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Definition If you notice that the fish is not behaving normally, but instead is hanging around the top of the tank or near the bottom and is not swimming around much, the fish is probably lethargic. This is a behavioral symptom that is a sure sign that something is wrong. Once you observe that a fish has become lethargic and after you've checked your water parameters, you have to look for other symptoms since lethargy is not specific enough to provide a definitive diagnosis.
Picture This lethargic goldfish is spending an unusual amount of time in the bottom corner of the tank. You can also tell he is not feeling well since his dorsal fin is not erect.
Causes and Remedies
Water Quality

If your fish is lethargic, this may be due to poor water quality. Check your water parameters and perform water changes if necessary. These tests are best done with your own liquid test kits. As a minimum you need to test for ammonia, nitrite, nitrate, and pH. If you need help interpreting the tests, please visit GAB's Water Quality Forum.

Temperature Problem If the fish is not moving around much, it may be because the water is either too warm or too cold. Take care to measure the temperature. Tropical fish like a temperature around 78-79 F. For many tropical fish anything lower than 77 F may slow them and cause them to become stressed. Goldfish will do well in temperatures from 68 to 79 F. Most aquarium fish can tolerate temperatures up to 82-84 F, if you provide plenty of airation (warmer water holds less oxygen). To minimize stress, change the temperature of the water in your tank slowly/gradually.
Infection If you fish is lethargic, check for other signs like redness, fuzz or fin deterioration that would suggest bacterial causes. If you cannot find any such signs (and you have ruled out water quality, parasites, egglaying, or dropping fry), check to see if the fish is still eating. If it is lethargic and not eating, it is probably an internal infection and it would be prudent to move the fish to a hospital tank. Feed antibiotic food (like Medi-Gold) or if the fish is not eating, treat with a broad spectrum in-tank antibiotic like kanamycin. If the fish is big enough you should consider injections. Keep checking for other signs of illness.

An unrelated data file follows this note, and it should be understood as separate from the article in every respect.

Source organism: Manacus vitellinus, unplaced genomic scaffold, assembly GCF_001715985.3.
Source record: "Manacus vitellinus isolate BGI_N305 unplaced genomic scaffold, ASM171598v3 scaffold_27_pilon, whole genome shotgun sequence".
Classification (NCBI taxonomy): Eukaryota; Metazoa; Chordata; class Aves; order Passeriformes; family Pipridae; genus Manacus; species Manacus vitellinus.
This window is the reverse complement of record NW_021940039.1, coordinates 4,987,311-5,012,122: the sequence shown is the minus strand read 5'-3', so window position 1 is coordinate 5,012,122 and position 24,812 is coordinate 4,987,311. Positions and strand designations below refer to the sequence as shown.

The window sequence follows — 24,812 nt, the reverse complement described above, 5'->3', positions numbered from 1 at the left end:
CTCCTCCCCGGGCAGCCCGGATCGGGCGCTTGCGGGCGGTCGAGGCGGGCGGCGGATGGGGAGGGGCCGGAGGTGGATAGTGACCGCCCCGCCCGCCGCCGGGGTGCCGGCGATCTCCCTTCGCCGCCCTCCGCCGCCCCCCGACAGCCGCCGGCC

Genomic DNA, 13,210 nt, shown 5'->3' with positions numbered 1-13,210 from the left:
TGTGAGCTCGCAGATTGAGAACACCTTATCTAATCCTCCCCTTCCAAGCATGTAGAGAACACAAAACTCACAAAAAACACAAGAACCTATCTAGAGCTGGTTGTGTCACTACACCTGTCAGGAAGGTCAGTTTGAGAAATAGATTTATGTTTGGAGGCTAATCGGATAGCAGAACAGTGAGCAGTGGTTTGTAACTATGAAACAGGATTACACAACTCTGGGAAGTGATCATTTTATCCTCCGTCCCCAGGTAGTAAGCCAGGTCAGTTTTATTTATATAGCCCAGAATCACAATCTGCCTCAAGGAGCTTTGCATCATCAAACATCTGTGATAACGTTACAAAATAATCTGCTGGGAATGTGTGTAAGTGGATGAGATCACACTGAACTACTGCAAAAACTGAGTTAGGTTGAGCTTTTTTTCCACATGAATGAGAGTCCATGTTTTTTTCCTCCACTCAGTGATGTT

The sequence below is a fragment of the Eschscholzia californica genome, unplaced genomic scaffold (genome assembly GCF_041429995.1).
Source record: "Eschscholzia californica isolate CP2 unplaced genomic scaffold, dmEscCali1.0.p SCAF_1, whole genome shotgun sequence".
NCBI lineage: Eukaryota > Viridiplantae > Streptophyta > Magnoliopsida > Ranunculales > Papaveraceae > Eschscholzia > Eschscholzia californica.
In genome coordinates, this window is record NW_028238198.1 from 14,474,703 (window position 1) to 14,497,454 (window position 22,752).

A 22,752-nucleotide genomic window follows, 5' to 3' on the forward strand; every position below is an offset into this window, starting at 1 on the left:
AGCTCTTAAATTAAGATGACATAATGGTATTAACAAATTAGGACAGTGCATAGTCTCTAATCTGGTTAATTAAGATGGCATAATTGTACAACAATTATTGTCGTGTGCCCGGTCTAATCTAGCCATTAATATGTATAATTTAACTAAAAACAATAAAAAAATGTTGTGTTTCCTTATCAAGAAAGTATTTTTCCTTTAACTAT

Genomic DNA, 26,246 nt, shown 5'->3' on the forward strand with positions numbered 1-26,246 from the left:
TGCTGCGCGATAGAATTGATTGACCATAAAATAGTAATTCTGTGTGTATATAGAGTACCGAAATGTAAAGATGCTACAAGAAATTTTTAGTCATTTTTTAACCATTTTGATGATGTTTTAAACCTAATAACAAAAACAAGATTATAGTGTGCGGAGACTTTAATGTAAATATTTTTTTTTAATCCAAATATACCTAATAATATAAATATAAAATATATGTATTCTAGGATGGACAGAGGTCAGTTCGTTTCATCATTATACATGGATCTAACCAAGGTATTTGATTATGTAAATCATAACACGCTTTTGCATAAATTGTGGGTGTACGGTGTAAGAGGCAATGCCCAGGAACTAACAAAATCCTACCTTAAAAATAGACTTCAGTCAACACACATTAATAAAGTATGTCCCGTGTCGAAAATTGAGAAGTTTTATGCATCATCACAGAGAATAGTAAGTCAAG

Parasites can cause lethargy - particularly parasites that attack gills such as flukes or costia. Check carefully for signs of these parasites by looking at the slimecoat and seeing if the fish is gasping or flashing. Also if possible check the gills.

Lethargy may also be a sign of internal parasites. These are hard to diagnose as they do not leave many clear symptoms except lethargy, failure to thrive and losing weight despite eating. If you have access to a microscope, you can try to identify potential pathogens by looking at some poop emulsified in tank water. Treat for internal parasites with Jungle Anti-Parasite Medicated Fish Food. Read more about treating for internal parasites here.

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Sometimes we can observe fish making weird shapes with their mouths, namely forming their mouths into an 'o' shape and looking like they are yawning. An occasional 'yawn' should be of no concern, but if the fish does this repeatedly through the day there may be something bothering it. Often times fish display irritation in the gills by opening and closing the mouth rapidly.

The yawning (or mouth opening and closing) is very likely an attempt to clear the gills, therefore, those are the areas we focus on when we look for other symptoms. Try to check the gills of the fish to see it they are normal for the type of fish you have. Here are some pictures and links on gills.

Causes and Treatment
Water Quality

If your fish is yawning, this may be due to poor water quality. Check your water parameters and perform water changes if necessary. These tests are best done with your own testers. As a minimum you need to test for ammonia, nitrite, nitrate, and pH. If you need help interpreting the tests, please visit GAB's Water Quality Forum.

Yawning could also be caused by low oxygen levels, so add an air stone or venturi to increase surface agitation. Vacuum your gravel to remove debris (decaying debris consumes oxygen). Lower your water level so that your filter output breaks the water surface.

Gill Parasites